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CHAPTER 6 Fuels and Combustion

Published by the American Society of Agricultural and Biological Engineers, St. Joseph, Michigan

Citation:  Chapter 6, Pages 111-142 (doi:10.13031/2013.24141) in Chapter 6 in Engine and Tractor Power, 4th edition. St. Joseph, Michigan: ASAE. . Copyright 2004 American Society of Agricultural and Biological Engineers, St. Joseph, Mich.
Authors:   Carroll E. Goering and Alan C. Hansen
Keywords:   Crude Oil and Refining, Combustion and Exhaust Emissions, Fuel Property Measurements, Specific Gravity of Fuels, Heating Value of Fuels, Fuel Volatility and Flash Point, Fuel Viscosity, Cloud and Pour Points, Fuel Impurities127, Octane Rating and Engine Knock, Cetane Rating, Fuel Additives, Alternative Fuels, Fuel Storage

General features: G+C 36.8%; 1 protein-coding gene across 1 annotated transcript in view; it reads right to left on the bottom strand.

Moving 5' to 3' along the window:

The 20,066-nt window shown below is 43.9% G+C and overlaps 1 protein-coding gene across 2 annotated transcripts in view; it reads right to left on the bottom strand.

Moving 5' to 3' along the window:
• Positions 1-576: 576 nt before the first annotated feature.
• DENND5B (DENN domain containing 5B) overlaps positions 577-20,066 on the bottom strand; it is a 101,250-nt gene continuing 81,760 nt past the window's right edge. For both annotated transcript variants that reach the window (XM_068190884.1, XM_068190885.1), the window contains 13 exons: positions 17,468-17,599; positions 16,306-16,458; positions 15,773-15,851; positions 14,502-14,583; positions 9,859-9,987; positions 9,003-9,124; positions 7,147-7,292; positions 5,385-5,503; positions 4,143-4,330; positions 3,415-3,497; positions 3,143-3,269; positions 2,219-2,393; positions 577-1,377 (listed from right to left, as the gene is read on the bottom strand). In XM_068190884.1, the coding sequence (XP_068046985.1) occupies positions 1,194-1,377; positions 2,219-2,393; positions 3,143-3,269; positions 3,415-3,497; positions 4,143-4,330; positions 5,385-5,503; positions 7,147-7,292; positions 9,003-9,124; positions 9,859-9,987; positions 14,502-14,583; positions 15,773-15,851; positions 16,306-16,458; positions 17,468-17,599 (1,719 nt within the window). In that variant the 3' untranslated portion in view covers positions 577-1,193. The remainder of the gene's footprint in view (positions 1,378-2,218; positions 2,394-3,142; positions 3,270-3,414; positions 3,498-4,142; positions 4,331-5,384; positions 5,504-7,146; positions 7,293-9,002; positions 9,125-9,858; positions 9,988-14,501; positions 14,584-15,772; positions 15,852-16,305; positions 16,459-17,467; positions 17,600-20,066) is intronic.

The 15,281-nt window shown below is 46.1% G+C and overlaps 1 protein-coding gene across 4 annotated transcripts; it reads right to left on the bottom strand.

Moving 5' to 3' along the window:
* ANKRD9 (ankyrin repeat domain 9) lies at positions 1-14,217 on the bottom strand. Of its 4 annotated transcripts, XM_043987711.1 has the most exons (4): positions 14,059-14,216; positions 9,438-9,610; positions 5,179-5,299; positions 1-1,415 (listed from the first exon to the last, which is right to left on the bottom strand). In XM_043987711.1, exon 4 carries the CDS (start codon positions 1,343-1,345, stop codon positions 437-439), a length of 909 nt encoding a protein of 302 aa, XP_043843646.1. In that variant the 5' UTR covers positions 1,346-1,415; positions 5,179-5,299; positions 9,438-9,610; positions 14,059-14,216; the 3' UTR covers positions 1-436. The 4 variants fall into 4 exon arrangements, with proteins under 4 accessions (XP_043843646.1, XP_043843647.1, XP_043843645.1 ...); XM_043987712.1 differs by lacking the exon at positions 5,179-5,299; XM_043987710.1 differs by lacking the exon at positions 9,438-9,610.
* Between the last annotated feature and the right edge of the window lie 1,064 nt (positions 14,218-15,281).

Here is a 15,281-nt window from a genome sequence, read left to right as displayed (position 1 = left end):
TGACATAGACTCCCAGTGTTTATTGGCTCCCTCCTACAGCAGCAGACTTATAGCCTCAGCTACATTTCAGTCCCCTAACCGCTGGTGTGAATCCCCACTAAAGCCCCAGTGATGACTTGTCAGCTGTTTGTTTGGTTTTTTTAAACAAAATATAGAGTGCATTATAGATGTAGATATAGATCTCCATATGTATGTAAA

Fuels for mobile vehicles must have certain characteristics if the vehicles are to operate successfully. The fuels must have a high energy value so that a sufficient supply of energy can be stored in a reasonably small space on the vehicle. The fuels must vaporize and ignite easily in the engine, yet they must be reasonably safe to handle. Nearly all engine fuels today are derived from petroleum. World petroleum reserves are diminishing, but larger quantities of tar sands, shale oil, and coal remain in the earth. After suitable processing and refining, these latter fuels will have properties similar to petroleum. Eventually, however, all fossil fuels will be depleted, and alcohol and other renewable fuels may come into widespread use.

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